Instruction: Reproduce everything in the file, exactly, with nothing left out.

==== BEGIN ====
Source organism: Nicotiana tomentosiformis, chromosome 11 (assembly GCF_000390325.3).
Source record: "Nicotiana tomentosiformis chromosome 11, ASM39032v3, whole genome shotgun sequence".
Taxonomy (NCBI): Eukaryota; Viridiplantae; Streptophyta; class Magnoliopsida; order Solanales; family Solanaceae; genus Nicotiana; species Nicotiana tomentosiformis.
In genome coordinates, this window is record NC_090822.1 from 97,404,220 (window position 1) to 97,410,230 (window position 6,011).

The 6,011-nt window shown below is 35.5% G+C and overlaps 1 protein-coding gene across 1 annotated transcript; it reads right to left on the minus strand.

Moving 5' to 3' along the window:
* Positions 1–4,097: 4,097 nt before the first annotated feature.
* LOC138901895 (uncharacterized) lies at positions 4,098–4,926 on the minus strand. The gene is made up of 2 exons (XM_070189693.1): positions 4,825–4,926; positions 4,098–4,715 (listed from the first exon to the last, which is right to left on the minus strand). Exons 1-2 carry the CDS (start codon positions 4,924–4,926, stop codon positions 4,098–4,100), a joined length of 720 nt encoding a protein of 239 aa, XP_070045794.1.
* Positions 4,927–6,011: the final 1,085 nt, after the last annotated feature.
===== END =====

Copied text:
Source organism: Nicotiana tomentosiformis, chromosome 11 (assembly GCF_000390325.3).
Source record: "Nicotiana tomentosiformis chromosome 11, ASM39032v3, whole genome shotgun sequence".
Taxonomy (NCBI): Eukaryota; Viridiplantae; Streptophyta; class Magnoliopsida; order Solanales; family Solanaceae; genus Nicotiana; species Nicotiana tomentosiformis.
In genome coordinates, this window is record NC_090822.1 from 97,404,220 (window position 1) to 97,410,230 (window position 6,011).

The 6,011-nt window shown below is 35.5% G+C and overlaps 1 protein-coding gene across 1 annotated transcript; it reads right to left on the minus strand.

Moving 5' to 3' along the window:
* Positions 1–4,097: 4,097 nt before the first annotated feature.
* LOC138901895 (uncharacterized) lies at positions 4,098–4,926 on the minus strand. The gene is made up of 2 exons (XM_070189693.1): positions 4,825–4,926; positions 4,098–4,715 (listed from the first exon to the last, which is right to left on the minus strand). Exons 1-2 carry the CDS (start codon positions 4,924–4,926, stop codon positions 4,098–4,100), a joined length of 720 nt encoding a protein of 239 aa, XP_070045794.1.
* Positions 4,927–6,011: the final 1,085 nt, after the last annotated feature.